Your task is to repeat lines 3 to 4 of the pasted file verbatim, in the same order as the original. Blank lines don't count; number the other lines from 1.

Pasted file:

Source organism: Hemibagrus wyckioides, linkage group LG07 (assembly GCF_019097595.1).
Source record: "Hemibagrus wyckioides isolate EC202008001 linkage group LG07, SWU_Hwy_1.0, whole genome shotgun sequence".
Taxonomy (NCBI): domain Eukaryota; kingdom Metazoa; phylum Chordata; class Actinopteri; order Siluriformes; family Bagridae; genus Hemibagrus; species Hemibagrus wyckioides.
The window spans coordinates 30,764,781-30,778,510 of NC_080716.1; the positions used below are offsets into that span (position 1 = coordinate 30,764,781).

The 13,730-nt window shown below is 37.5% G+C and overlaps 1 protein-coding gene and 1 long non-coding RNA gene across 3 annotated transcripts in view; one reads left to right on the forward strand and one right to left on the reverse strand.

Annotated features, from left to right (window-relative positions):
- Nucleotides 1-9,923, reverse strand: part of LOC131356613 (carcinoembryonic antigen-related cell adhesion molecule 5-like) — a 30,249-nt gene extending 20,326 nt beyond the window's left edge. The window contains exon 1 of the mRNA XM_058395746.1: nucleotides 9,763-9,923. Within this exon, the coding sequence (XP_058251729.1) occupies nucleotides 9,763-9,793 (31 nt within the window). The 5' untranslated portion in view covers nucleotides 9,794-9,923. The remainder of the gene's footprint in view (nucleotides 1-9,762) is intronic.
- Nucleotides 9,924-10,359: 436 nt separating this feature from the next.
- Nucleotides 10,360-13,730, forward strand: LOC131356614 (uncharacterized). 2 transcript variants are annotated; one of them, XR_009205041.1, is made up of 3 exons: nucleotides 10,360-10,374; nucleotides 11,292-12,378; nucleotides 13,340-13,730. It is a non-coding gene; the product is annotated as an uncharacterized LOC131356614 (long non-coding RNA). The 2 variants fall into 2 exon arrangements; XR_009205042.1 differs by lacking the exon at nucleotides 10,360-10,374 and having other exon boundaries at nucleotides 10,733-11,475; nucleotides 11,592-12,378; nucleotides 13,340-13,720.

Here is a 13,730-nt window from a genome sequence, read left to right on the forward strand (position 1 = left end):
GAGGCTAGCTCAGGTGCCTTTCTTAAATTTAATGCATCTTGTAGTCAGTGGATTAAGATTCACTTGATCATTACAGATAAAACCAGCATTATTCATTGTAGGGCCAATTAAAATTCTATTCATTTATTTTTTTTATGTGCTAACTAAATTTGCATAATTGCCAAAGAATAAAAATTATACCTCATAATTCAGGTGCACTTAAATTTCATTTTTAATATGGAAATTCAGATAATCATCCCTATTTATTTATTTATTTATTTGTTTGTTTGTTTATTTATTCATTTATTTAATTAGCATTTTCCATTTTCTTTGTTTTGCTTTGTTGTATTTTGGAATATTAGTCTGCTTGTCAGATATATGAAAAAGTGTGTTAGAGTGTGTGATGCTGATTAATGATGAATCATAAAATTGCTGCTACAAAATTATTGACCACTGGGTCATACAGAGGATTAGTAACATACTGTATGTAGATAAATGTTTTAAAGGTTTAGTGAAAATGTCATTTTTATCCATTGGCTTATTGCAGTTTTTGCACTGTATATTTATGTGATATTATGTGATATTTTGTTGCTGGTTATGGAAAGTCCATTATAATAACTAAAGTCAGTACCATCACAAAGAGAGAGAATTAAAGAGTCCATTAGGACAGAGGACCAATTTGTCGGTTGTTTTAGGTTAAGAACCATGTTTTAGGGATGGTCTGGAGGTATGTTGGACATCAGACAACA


Taxonomy (NCBI): domain Eukaryota; kingdom Metazoa; phylum Chordata; class Actinopteri; order Siluriformes; family Bagridae; genus Hemibagrus; species Hemibagrus wyckioides.
The window spans coordinates 30,764,781-30,778,510 of NC_080716.1; the positions used below are offsets into that span (position 1 = coordinate 30,764,781).